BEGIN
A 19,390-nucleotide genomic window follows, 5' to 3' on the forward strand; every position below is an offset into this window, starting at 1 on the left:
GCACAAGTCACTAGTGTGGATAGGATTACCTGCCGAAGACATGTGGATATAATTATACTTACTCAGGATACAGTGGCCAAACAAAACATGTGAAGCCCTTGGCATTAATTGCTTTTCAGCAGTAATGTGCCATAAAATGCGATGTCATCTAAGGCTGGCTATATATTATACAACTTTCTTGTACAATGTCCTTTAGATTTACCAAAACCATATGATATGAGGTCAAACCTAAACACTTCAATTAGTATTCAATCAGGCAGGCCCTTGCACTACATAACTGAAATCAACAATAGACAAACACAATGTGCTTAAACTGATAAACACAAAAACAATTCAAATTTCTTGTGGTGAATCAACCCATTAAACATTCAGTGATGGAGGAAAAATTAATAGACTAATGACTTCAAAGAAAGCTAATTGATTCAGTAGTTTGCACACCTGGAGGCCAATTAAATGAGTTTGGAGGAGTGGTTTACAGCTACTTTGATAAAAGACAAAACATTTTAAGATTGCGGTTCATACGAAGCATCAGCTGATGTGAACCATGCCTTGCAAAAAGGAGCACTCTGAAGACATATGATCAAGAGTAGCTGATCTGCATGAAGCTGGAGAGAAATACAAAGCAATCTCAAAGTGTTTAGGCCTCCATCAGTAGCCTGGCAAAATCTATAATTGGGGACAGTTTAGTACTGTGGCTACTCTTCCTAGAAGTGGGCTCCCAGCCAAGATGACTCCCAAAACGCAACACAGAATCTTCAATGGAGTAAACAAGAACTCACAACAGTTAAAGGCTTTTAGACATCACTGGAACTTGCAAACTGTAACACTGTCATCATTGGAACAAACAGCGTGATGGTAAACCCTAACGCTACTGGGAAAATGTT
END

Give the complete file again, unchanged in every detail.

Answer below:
A 19,390-nucleotide genomic window follows, 5' to 3' on the forward strand; every position below is an offset into this window, starting at 1 on the left:
GCACAAGTCACTAGTGTGGATAGGATTACCTGCCGAAGACATGTGGATATAATTATACTTACTCAGGATACAGTGGCCAAACAAAACATGTGAAGCCCTTGGCATTAATTGCTTTTCAGCAGTAATGTGCCATAAAATGCGATGTCATCTAAGGCTGGCTATATATTATACAACTTTCTTGTACAATGTCCTTTAGATTTACCAAAACCATATGATATGAGGTCAAACCTAAACACTTCAATTAGTATTCAATCAGGCAGGCCCTTGCACTACATAACTGAAATCAACAATAGACAAACACAATGTGCTTAAACTGATAAACACAAAAACAATTCAAATTTCTTGTGGTGAATCAACCCATTAAACATTCAGTGATGGAGGAAAAATTAATAGACTAATGACTTCAAAGAAAGCTAATTGATTCAGTAGTTTGCACACCTGGAGGCCAATTAAATGAGTTTGGAGGAGTGGTTTACAGCTACTTTGATAAAAGACAAAACATTTTAAGATTGCGGTTCATACGAAGCATCAGCTGATGTGAACCATGCCTTGCAAAAAGGAGCACTCTGAAGACATATGATCAAGAGTAGCTGATCTGCATGAAGCTGGAGAGAAATACAAAGCAATCTCAAAGTGTTTAGGCCTCCATCAGTAGCCTGGCAAAATCTATAATTGGGGACAGTTTAGTACTGTGGCTACTCTTCCTAGAAGTGGGCTCCCAGCCAAGATGACTCCCAAAACGCAACACAGAATCTTCAATGGAGTAAACAAGAACTCACAACAGTTAAAGGCTTTTAGACATCACTGGAACTTGCAAACTGTAACACTGTCATCATTGGAACAAACAGCGTGATGGTAAACCCTAACGCTACTGGGAAAATGTT